Yasmin [00:05:29] Wow that's really great. Sounds like you're a really good team.

Nick [00:05:31] Yeah. We're really really fortunate in that aspect. We also as an organization had to donate things to this learning process. Right it was not just a expect everyone to go pick this stuff up. You know me as a manager I had to plan this stuff out. Understand what the curriculum needed to look like, understand the objectives we needed. But then we needed to purchase some online learning tools to help us because I don't have time to go and create all this content myself. Some of the things we do we supplement here and there where it makes sense to say hey here's the way Encore does it versus the way you know the rest the world does it. Or here's where we take the baseline tool and then apply it into our customer environments. And then also we have to dedicate time from our organization to allow these people to go do this training and learning effort. So our budget is one hour per day so five hours a week we go and say hey engineers at Encore you have this learning budget. Here's the things you need to accomplish. And we try to set deadlines for the each learning objectives so that the team is kind of going along at the same pace. And eventually we've slowly but surely and actually not that that long of a period we've been doing this for about eight or nine months now and I feel really happy with the progress we've made in that time.

Yasmin [00:06:40] That's great. What's been the reaction of the team so far?

Nick [00:06:43] It's funny at the start. They hated it. They hated having homework again. They hated having because we do not just online learning and videos. We have kind of recommended or required exercises they need to go do not that it's anything super challenging. But for example in puppet they had to go set up a server, set up a puppet master, write some manifests, apply those to a node, change it around a little bit and then provide submissions along the way in the form of repos. And at first they hated it. They didn't like again doing that homework and that extra effort. But over time as they run into challenges where they need these skills I've gotten positive feedback where, for example, one of the engineers that's a VMware engineer needed to log into an ESX Host and he said it was the only time in his life he's logged into an ESX host and has not been completely lost the command line. He was able to go and run basic commands and execute those things without having to go look it up on Google. Another example of that was just the other day we were going through and reviewing some of our our puppet training that we had done and we had an engineer that was a traditional Windows Active Directory engineer. All of a sudden the light kind of clicked on in the middle of the meeting. He was able to visualize and articulate the roles and profiles he wanted to go start writing to remove the group policy that we used to have to write. And now we can check it into git and have it as a code repo and then be able to use that for multiple customers. Or right now he has to point and click all that stuff inside a group policy. He's like this immediately this could make my life better. That was again very rewarding.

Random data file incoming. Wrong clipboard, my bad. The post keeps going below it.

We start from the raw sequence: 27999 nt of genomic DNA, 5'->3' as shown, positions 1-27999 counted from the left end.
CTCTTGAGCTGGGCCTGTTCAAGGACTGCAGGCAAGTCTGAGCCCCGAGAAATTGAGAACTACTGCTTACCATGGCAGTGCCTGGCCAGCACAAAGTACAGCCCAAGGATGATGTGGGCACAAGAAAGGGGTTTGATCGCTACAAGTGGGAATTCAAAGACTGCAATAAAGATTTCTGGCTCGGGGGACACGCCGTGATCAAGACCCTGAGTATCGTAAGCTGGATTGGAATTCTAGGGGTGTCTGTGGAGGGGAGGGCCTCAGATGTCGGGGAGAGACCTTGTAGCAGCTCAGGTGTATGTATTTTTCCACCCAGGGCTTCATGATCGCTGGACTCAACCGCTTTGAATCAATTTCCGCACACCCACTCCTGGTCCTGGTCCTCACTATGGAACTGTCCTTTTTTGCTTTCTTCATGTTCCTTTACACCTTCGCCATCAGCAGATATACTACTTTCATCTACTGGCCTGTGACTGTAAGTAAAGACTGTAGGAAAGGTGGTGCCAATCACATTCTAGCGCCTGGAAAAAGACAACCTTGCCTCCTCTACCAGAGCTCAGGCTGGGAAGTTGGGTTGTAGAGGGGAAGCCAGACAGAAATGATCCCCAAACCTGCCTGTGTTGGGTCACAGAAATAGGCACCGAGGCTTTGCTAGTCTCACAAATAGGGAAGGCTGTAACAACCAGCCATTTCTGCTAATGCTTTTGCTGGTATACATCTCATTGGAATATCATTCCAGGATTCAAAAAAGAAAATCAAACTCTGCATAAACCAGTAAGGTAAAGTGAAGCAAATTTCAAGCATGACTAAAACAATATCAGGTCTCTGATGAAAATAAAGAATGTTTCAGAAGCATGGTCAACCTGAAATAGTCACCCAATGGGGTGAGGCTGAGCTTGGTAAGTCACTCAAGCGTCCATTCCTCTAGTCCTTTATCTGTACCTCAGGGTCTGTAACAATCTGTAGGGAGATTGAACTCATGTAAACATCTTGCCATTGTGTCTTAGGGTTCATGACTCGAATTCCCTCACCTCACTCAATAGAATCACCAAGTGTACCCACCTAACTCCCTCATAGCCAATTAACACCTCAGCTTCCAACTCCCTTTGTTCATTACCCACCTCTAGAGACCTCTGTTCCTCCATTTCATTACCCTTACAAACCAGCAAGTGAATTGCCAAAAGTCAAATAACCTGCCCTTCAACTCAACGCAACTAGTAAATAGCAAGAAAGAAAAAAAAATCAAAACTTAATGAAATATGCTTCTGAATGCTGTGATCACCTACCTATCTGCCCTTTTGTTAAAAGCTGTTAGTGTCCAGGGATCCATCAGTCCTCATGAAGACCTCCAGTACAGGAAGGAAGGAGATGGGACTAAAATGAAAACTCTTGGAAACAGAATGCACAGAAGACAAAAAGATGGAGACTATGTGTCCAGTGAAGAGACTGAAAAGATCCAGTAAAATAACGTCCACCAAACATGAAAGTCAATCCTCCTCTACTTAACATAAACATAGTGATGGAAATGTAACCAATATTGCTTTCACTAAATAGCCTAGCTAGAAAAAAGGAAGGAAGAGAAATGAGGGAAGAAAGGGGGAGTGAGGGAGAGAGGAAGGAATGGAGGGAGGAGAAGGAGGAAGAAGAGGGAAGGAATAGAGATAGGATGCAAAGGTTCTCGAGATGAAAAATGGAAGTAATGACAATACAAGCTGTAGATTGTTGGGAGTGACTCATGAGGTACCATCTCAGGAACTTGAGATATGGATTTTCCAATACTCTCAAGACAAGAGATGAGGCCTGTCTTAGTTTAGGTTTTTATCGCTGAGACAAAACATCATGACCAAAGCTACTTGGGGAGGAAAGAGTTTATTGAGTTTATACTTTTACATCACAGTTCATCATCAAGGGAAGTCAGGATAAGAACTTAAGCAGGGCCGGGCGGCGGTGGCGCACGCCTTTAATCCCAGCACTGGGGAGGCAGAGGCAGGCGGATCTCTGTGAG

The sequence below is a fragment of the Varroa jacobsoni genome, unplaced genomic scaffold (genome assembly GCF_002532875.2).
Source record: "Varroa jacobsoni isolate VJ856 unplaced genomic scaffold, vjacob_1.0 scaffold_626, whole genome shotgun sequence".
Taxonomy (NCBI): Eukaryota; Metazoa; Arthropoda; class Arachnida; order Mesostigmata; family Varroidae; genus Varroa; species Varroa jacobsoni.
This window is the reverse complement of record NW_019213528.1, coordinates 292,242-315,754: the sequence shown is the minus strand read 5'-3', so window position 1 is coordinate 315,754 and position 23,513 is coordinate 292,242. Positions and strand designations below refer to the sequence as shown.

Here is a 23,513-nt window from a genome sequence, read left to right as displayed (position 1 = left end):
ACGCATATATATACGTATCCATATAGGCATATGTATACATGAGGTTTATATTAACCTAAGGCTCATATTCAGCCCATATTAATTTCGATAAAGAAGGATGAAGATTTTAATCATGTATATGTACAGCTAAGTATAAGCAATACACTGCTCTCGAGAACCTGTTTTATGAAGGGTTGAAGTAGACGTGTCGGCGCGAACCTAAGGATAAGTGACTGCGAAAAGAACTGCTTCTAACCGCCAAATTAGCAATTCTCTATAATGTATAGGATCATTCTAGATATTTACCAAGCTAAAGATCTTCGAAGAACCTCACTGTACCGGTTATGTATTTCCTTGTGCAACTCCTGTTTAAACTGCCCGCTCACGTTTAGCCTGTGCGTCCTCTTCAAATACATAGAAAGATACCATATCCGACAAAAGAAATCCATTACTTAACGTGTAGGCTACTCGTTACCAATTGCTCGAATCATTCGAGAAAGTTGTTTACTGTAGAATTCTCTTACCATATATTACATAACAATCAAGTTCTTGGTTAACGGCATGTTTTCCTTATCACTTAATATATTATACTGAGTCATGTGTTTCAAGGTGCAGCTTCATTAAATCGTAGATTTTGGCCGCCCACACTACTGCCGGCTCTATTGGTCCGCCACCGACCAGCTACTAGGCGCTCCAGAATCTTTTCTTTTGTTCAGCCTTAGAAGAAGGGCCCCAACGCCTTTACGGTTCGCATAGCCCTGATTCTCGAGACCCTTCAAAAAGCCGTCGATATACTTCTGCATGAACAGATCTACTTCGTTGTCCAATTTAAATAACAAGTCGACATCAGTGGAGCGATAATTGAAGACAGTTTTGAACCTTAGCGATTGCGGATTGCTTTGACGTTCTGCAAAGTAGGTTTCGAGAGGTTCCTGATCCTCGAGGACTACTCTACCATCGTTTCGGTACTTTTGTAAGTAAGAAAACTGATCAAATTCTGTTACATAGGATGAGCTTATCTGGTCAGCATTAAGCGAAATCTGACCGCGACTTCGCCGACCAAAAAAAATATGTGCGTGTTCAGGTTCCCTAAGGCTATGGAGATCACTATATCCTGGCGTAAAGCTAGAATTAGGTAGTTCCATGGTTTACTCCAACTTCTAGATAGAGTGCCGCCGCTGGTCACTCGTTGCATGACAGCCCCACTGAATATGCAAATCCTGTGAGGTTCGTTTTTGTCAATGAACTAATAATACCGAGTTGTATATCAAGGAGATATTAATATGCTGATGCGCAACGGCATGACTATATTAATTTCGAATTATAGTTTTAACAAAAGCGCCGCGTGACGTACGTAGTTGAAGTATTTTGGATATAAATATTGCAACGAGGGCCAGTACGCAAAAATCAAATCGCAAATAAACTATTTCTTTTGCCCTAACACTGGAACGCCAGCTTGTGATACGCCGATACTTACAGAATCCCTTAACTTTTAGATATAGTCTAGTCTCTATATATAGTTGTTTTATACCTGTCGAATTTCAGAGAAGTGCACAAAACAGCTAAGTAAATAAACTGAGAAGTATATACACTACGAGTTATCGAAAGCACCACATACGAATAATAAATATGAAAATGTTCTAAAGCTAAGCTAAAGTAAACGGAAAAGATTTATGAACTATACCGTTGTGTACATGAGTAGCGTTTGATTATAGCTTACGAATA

Yasmin [00:08:09] That's awesome. So sounds like not only are they excited about it but it seems to be having an impact on your business as well.

Nick [00:08:16] I I definitely agree with that. We're able to deliver things much more consistently. We're able to deliver things faster. So let me back up and describe Encore as a business. So we're a managed service provider primarily. What that means is we basically run other people's I.T. infrastructure for them. Basically the again the stack that I mentioned earlier, the way we make money is by scaling that that same process across multiple customers. And so as a team if we're able to develop a solution that can scale quickly across multiple customers and be repeatable and consistent we're better as a business and we can stretch our resources further and our small team of people can manage more and more clients and more and more servers and we can make more money which is good for the bottom line. So yeah from that aspect the bolt and puppet have helped us from a consistency perspective. Right. When we put something in code in a role or a profile or manifest is the same way and it's executed the same in every single environment and that helps us from a reproducibility perspective when we're going in scaling out these different configuration changes across our environments.

Yasmin [00:09:17] So what advice would you have to other organizations that are implementing DevOps and what tools have helped you? You've mentioned puppet and bolt a little bit but what advice would you have for them.

Nick [00:09:28] See I would say the first thing is you need to describe the engineers that it's not a fearful thing. We're not trying to take anyone's job by implementing DevOps and automation. A lot of the companies that we run into they have this fear mindset and I think it's overcome fairly quickly but it just needs to be a leadership driven decision to say hey we're not trying to fire anybody we actually want to make all of you smarter and better and work more effectively because that's better for our business.

Nick [00:09:55] You know it's an expensive thing to go hire a person and to train them. We want to lose any of that knowledge. We just want to make you better as an engineer and make your talents go further. I think some of the other tools and techniques that we've used is an agile methodology we use internally not with a capital A agile as I like to say where we're the lower case kind of agile where we actually try to be fluid in our process and not let the process and the paperwork slow us down. So we're constantly changing, loosening the rules, tightening the rules, deleting process where it doesn't make sense anymore and introspecting and looking at ourselves.